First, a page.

Chromosome mapping using transformation

Transformation can be used to provide information on bacterial gene linkage. When DNA (the bacterial chromosome) is extracted for transformation experiments, some breakage into smaller pieces is inevitable. If two donor genes are located close together on the chromosome, there is a good chance that sometimes they will be carried on the same piece of transforming DNA. Hence both will be taken up, causing a double transformation. Conversely, if genes are widely separated on the chromosome, they will be carried on separate transforming segments. Any double transformants will most likely arise from separate independent transformations. Hence in the case of widely separated genes,

Free DNA

Cell wall

Free DNA

Cell wall

DNA-binding complex

Nucleotide

Transformation Bacteria Free Dna

DNA-degrading enzyme

Transformed Transferred bacterium DNA

Figure 5-19 Transformation. Bacterium undergoing transformation (a) picks up free DNA released from a dead bacterial cell. As DNA-binding complexes on the bacterial surface take up the DNA (inset), enzymes break down one strand into nucleotides; a derivative of the other strand may integrate into the bacterium's chromosome (b). [After R. V. Miller, "Bacterial Gene Swapping In Nature." Copyright 1998 by Scientific American, Inc. All rights reserved.]

DNA-binding complex

Nucleotide

DNA-degrading enzyme

Transformed Transferred bacterium DNA

Figure 5-19 Transformation. Bacterium undergoing transformation (a) picks up free DNA released from a dead bacterial cell. As DNA-binding complexes on the bacterial surface take up the DNA (inset), enzymes break down one strand into nucleotides; a derivative of the other strand may integrate into the bacterium's chromosome (b). [After R. V. Miller, "Bacterial Gene Swapping In Nature." Copyright 1998 by Scientific American, Inc. All rights reserved.]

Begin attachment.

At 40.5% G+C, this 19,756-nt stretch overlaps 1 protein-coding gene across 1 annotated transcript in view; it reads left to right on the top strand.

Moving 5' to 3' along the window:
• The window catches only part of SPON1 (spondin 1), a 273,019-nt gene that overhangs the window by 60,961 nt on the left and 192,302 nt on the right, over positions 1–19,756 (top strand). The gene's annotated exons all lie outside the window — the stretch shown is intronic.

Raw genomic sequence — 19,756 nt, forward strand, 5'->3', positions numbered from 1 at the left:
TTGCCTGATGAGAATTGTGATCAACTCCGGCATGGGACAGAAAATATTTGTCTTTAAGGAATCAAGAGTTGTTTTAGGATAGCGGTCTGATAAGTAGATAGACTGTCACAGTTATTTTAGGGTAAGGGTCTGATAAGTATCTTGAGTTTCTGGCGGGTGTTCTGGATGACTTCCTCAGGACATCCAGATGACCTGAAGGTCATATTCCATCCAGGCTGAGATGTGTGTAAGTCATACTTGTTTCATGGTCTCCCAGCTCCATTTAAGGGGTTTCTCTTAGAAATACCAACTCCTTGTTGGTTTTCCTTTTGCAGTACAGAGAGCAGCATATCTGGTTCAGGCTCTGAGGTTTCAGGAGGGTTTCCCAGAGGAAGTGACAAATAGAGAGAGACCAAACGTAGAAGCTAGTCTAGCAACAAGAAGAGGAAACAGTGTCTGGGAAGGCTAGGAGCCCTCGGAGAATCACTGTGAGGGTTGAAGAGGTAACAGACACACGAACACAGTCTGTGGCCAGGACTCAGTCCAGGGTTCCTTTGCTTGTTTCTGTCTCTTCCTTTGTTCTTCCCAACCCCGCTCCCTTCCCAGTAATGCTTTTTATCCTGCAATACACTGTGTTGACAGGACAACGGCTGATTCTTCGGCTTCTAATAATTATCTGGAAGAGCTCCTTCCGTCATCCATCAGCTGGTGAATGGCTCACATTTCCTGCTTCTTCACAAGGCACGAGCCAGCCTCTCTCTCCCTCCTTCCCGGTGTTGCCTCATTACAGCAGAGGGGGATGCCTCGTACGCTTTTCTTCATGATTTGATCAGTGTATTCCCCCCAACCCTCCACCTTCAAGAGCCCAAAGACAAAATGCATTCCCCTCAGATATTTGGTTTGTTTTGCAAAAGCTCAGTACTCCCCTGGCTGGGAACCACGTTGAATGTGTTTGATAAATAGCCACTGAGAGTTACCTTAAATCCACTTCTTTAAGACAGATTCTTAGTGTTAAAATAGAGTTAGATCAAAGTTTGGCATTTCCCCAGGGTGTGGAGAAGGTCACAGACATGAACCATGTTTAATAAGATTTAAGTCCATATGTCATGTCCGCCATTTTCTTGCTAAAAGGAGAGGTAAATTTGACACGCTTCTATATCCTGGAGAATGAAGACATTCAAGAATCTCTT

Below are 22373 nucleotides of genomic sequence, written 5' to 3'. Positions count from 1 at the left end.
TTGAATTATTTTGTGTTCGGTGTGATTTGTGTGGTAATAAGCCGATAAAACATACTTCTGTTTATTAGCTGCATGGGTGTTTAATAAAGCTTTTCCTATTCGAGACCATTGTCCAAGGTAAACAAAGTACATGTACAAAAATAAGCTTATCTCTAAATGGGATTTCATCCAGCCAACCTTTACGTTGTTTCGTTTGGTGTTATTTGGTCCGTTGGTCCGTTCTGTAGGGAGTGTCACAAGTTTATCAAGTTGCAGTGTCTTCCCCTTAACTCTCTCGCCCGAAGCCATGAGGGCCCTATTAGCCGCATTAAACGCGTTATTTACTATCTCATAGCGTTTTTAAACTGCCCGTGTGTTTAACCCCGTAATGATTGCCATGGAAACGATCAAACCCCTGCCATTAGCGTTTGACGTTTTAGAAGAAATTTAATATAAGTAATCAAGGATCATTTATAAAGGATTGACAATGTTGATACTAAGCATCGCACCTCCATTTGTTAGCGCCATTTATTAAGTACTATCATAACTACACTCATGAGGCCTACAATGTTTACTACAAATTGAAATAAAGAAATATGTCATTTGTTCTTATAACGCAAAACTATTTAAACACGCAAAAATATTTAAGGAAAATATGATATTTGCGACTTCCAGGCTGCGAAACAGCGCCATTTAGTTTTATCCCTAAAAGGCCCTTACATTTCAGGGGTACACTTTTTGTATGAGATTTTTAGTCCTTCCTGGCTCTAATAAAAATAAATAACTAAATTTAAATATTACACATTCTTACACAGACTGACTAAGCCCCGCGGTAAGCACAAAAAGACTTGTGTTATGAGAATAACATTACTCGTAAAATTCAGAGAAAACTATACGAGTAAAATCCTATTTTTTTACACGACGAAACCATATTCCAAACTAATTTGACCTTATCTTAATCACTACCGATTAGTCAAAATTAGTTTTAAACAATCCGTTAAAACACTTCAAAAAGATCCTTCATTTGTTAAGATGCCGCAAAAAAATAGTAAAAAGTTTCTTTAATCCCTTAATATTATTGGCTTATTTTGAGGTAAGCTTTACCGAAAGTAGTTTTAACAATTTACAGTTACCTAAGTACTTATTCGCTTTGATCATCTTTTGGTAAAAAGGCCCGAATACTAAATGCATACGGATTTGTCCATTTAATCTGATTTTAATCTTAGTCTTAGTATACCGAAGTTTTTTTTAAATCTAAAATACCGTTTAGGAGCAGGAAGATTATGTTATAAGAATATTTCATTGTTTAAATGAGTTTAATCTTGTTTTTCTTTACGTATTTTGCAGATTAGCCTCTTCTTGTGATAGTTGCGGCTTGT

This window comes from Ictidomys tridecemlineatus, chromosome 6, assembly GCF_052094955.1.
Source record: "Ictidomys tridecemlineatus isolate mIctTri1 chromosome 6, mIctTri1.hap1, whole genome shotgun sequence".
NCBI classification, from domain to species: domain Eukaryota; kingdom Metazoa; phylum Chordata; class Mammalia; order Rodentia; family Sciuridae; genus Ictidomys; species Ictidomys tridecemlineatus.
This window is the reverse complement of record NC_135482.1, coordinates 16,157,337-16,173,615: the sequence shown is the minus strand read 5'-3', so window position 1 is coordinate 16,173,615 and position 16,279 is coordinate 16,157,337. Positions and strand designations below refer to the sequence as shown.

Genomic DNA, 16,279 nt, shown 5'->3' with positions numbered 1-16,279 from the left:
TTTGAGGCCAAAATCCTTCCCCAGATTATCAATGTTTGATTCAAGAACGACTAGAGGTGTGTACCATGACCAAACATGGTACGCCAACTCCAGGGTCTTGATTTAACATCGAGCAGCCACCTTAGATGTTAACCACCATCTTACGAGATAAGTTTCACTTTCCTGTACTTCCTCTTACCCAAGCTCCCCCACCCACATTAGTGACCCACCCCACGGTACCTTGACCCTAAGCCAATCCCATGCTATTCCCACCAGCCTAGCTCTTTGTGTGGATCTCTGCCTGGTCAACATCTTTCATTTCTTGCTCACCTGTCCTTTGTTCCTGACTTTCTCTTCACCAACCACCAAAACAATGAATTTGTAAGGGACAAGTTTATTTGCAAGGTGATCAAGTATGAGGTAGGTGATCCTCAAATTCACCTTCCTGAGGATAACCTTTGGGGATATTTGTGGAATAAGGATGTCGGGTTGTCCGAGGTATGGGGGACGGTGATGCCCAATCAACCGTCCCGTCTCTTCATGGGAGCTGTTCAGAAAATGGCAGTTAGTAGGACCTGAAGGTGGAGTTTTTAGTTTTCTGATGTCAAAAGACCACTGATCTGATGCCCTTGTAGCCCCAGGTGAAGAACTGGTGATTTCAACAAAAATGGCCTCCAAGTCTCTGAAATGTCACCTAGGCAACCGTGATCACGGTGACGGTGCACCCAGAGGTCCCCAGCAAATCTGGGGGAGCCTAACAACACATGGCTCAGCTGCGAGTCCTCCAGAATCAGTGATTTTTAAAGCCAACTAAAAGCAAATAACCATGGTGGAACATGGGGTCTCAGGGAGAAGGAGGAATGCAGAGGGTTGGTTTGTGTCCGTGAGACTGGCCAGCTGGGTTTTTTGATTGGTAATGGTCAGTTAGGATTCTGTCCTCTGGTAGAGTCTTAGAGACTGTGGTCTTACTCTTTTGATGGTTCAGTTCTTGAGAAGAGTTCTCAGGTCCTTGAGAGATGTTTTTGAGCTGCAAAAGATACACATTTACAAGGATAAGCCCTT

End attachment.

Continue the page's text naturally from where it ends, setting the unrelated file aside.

the frequency of double transformants will equal the product of the single-transformation frequencies. Therefore it should be possible to test for close linkage by testing for a departure from the product rule. In other words, if genes are linked, then the proportion of double transformants will be greater than the product of single transformants.

Unfortunately, the situation is made more complex by several factors—the most important is that not all cells in a population of bacteria are competent to be transformed. Nevertheless you can sharpen your skills in transformation analysis in one of the problems at the end of the chapter, which assumes that 100 percent of the recipient cells are competent.

MESSAGE Bacteria can take up DNA fragments from the medium, which once inside the cell can integrate into the chromosome.

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